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Free Daily Bible notes by Rev Stephen Thompson


June 2014

Daily Bible thoughts 640: Tuesday 17th June 2014:

 Isaiah 13:9-22

Although it is true to say that every judgment Of God in History can in some sense be described as ”the day of the LORD”, it doesn’t alter the fact that there is going to be a final judgment of all mankind. Isaiah, in (9-13), sees the historical judgment on Babylon as foreshadowing the last judgment. So it is important that we should see the particular judgments of God in history as warnings of things yet to come. God hates pride. It always goes before a fall. The Babylonians are a major Bible example of this principle. There can be no doubt that God’s judgment is a terrible thing (14-16). The Babylonians had taken people captive from many lands. Isaiah saw that when the city of Babylon was about to fall, these exiles would try to escape to their native lands. But those caught or found living among the Babylonians would be killed, or ravished, along with the Babylonian people.

At one time, people would have struggled to believe that so great an empire as that of Babylon could be devastated like this (17 – 22). But it did happen, and it stands as a warning to all nations and empires. Although God would use ”the Medes” in His purposes, Babylon would be ”overthrown by God.” (19). The destruction of this city, and the downfall of this powerful empire would be God’s work through His chosen instruments. ”This prophecy has indeed come true. By the end of the first century A.D., Babylon had become a deserted ruin, and it remains so to this day. Ancient Babylon has become a symbol of godless worldly power. In Revelation Chapter 18, Rome, the centre of the world’s greatest empire in Christ’s time, was called ”Babylon” by the Apostle John. The Roman Empire too has fallen, and many others like it through the centuries. Isaiah’s message is this: all nations who set themselves up against God will ultimately come to ruin. We do well to ask: How many ”Babylons” are there in our world today?” Tom Hale: The applied Old Testament Commentary, p.1013.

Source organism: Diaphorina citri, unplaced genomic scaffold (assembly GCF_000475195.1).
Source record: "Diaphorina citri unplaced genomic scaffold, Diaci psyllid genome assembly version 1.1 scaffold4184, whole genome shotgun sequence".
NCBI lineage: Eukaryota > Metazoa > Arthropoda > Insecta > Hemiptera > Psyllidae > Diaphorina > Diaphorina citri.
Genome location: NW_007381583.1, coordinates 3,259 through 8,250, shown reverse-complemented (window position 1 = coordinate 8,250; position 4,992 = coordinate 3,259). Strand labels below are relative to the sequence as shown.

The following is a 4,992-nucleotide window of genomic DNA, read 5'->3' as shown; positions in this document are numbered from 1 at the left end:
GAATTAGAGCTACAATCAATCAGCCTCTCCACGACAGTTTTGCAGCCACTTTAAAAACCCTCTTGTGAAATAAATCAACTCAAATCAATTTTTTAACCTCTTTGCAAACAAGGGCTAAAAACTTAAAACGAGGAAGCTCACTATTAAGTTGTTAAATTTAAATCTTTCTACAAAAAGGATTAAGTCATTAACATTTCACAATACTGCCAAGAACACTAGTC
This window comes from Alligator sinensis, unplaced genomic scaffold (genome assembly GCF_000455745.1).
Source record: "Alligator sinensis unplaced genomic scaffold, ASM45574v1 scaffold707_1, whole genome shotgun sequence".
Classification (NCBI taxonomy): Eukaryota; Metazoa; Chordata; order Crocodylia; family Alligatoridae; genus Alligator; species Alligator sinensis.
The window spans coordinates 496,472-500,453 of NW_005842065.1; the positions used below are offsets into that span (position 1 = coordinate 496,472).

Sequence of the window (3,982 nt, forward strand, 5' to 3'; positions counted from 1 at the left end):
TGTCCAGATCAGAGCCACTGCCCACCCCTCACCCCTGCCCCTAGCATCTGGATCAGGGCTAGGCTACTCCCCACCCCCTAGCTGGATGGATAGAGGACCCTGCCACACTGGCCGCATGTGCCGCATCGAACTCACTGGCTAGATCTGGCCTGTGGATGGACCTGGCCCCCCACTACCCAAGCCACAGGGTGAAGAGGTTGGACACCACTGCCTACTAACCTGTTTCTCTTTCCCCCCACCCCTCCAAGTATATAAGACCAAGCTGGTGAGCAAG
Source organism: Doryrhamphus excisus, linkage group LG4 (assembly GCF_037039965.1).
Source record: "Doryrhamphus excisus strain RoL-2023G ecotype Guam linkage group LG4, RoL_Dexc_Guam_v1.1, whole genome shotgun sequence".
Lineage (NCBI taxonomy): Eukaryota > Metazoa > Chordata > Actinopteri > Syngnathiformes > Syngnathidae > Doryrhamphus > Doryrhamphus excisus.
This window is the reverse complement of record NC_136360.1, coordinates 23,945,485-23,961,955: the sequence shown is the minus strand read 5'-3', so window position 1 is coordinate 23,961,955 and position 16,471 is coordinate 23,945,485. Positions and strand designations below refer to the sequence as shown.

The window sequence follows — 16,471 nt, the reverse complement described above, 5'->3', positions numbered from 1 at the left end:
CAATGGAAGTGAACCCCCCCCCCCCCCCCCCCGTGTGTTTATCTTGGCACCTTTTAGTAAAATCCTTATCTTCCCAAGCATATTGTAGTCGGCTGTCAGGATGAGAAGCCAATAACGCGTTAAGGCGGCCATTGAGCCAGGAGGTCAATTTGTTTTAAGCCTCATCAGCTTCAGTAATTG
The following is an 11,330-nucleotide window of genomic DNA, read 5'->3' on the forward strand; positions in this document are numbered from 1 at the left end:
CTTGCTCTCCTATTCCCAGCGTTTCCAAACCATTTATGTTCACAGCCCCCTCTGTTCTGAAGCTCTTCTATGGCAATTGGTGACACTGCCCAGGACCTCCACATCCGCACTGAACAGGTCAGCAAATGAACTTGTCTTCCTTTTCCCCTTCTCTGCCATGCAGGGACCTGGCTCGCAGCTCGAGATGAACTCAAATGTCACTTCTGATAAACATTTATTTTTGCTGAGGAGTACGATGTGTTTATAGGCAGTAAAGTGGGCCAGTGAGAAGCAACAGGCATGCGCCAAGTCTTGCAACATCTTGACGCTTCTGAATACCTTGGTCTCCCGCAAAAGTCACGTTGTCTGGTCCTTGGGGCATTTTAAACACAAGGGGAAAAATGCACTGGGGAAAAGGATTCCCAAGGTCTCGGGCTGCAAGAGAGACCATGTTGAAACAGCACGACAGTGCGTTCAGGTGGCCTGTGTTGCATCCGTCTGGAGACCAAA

”…in the landscape of history, as we view it from the eminence of the years, we can detect the…vengeance of the Almighty on the cruel, rapacious, bloodthirsty kingdom of Babylon. She had served God’s purpose, but she had committed such enormous crimes in the process of serving it, that she must be condemned.” F.B. Meyer: Great verses through the Bible, p.274.

Prayer: Lord God, ‘Babylon’ still hits the headlines each day and makes the news. Help me to remember the final chapter of the story however, and thank you for allowing me to read it in advance.




Daily Bible thoughts 639: Monday 16th June 2014:

 Isaiah 13:1-8

The rising and falling of nations are in the hands of God (Dan.4:25, 32; Acts 17:26). In Isaiah chapters 13-23 you have a series of oracles, or prophecies, spoken against various nations in the Middle East that at one time or another were enemies of God’s people. The first concerns Babylon, the capital city of the mighty Babylonian Empire. (See also Jeremiah chapters 50, 51). There is no one too big and powerful, or mean and nasty, that God cannot bring them down. Isaiah pictures God the Lord raising an army of ”holy ones” (3). They may not necessarily be holy in behaviour, but they have been set apart for God’s purposes. That’s the meaning of the word. He tells them to ”enter the gates of the nobles” (2) that is Babylon itself. ”I’ve taken charge of my special forces, called up my crack troops. They’re bursting with pride and passion to carry out my angry judgment.” The Message.

(4, 5): When Isaiah wrote this prophecy, it was the Assyrians, not the Babylonians, who were the Superpower in Middle Eastern politics. But Isaiah was able to see ahead, to the rise of Babylon, the conquest of Judah, and the exile of the Jews. Then he was enabled to see even beyond that to the eventual defeat of Babylon by Cyrus King of Persia (joined by the Medes from Media: verse 17), and the return of the Jewish exiles to their own land (14:1, 45:1, 13). ”It’s GOD on the move with the weapons of his wrath, ready to destroy the whole country.” The Message.

Any day that God intervenes decisively in history can be called ”the day of the LORD” (6). Of course, this expression repeatedly refers to the last judgment. Whenever God’s judgment comes it is terrible: ”…an avalanche crashing down from the Strong God! Everyone paralyzed in the panic, hysterical and unstrung, Doubled up in pain like a woman giving birth to a baby. Horrified – everyone they see is like a face out of a nightmare.” The Message.